Our research focuses on understanding the response of aquatic environments to ongoing environmental changes. We specifically study the coupled biogeochemical cycles of major elements such as oxygen, iron, and sulfur, as well as nutrients such as phosphorus and trace elements such as arsenic, selenium, and vanadium. We are developing new approaches for identifying and modeling the key processes that control freshwater quality. Our work also covers the following areas:
- Fate and transport of metals and metalloids
- Lake response to environmental changes
- Reactive-transport and water quality modelling
Current projects, funded by Sentinel North, Natural Sciences and Engineering Research Council or Canada, and The Research Council of Norway, broadly focus on the changing dynamics of lakes in boreal and arctic landscapes in response to land use and climate.
We use a multi-disciplinary and multi-scale approach. We collaborate with engineers, biologists, hydrologists and computer scientists - among others - to carry out our projects. We acquire real-time data and environmental samples in the field, conduct laboratory experiments and develop numerical models that capture processes from the molecular to the lake scale.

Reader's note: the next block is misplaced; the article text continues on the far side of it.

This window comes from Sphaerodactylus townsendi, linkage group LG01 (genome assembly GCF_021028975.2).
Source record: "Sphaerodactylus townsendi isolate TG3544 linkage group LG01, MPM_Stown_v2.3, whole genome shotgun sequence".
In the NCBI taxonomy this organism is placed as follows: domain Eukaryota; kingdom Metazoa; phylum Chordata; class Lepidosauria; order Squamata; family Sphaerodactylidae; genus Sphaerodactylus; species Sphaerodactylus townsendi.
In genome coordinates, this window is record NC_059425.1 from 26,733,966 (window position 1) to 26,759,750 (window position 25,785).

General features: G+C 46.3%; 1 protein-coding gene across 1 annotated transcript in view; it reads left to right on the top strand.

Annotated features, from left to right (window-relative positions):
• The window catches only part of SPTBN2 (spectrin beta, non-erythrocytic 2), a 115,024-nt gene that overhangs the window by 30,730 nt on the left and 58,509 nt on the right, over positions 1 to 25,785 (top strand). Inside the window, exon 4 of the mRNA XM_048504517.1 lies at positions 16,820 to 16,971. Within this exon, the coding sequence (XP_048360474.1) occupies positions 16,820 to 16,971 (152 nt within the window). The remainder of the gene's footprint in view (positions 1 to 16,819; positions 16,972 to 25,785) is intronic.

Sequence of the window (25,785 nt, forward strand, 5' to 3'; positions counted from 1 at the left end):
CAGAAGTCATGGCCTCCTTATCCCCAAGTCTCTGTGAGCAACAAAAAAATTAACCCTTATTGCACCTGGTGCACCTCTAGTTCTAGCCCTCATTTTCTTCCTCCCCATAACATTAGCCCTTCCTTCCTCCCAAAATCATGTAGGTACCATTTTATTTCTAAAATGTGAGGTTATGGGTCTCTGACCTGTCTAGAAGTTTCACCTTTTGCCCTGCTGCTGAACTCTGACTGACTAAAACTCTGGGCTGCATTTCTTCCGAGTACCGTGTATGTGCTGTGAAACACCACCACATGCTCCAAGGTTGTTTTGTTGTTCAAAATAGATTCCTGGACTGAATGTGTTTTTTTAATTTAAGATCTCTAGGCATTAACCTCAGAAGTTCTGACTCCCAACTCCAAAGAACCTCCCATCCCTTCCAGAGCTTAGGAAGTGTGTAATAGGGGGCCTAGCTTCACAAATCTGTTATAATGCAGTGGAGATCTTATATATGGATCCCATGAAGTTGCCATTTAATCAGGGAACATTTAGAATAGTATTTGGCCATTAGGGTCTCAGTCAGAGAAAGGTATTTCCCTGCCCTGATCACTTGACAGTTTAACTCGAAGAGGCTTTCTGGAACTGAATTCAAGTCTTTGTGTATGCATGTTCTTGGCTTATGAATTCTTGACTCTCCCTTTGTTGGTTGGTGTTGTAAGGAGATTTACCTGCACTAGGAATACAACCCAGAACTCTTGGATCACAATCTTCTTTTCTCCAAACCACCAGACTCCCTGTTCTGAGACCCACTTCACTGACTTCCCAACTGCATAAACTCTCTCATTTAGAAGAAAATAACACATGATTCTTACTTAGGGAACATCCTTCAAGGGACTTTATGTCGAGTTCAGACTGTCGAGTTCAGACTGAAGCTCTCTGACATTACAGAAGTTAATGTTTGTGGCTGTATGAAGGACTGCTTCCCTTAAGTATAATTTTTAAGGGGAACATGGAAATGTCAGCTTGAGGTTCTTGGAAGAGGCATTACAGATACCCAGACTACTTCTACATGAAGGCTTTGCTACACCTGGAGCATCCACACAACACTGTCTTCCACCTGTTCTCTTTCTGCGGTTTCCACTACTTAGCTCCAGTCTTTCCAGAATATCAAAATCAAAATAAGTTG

We carry out research across the northern landscape, from the Northwest Territories to Scandinavia.
Our research begins in the field, where we sample aquatic environments, often in northern landscapes, thanks to the network of stations of the Center for Northern Studies. We access our field sites using boats, planes or helicopters, depending on the terrain. We work with local communities to focus on issues of water quality related to natural environments under climate and land use change. You can learn more about some of our field activities on Instagram.
🏔We study water chemistry in boreal and arctic environments
🏛Team led by professor Raoul Couture at @ulaval